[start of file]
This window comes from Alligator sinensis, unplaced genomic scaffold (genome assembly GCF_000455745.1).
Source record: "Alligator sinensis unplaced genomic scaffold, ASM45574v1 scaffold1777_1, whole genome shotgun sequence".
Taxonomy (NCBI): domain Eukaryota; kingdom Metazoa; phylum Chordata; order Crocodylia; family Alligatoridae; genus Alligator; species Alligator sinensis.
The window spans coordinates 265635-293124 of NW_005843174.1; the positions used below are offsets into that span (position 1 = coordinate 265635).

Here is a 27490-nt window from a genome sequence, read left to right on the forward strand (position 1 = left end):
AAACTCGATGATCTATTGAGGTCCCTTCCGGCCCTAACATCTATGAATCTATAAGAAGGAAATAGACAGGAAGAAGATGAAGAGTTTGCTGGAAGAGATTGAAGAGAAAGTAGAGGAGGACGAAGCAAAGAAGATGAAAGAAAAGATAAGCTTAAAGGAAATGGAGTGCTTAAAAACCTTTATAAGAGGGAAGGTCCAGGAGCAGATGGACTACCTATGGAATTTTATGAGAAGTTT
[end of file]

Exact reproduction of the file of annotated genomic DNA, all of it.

This window comes from Alligator sinensis, unplaced genomic scaffold (genome assembly GCF_000455745.1).
Source record: "Alligator sinensis unplaced genomic scaffold, ASM45574v1 scaffold1777_1, whole genome shotgun sequence".
Taxonomy (NCBI): domain Eukaryota; kingdom Metazoa; phylum Chordata; order Crocodylia; family Alligatoridae; genus Alligator; species Alligator sinensis.
The window spans coordinates 265635-293124 of NW_005843174.1; the positions used below are offsets into that span (position 1 = coordinate 265635).

Here is a 27490-nt window from a genome sequence, read left to right on the forward strand (position 1 = left end):
AAACTCGATGATCTATTGAGGTCCCTTCCGGCCCTAACATCTATGAATCTATAAGAAGGAAATAGACAGGAAGAAGATGAAGAGTTTGCTGGAAGAGATTGAAGAGAAAGTAGAGGAGGACGAAGCAAAGAAGATGAAAGAAAAGATAAGCTTAAAGGAAATGGAGTGCTTAAAAACCTTTATAAGAGGGAAGGTCCAGGAGCAGATGGACTACCTATGGAATTTTATGAGAAGTTT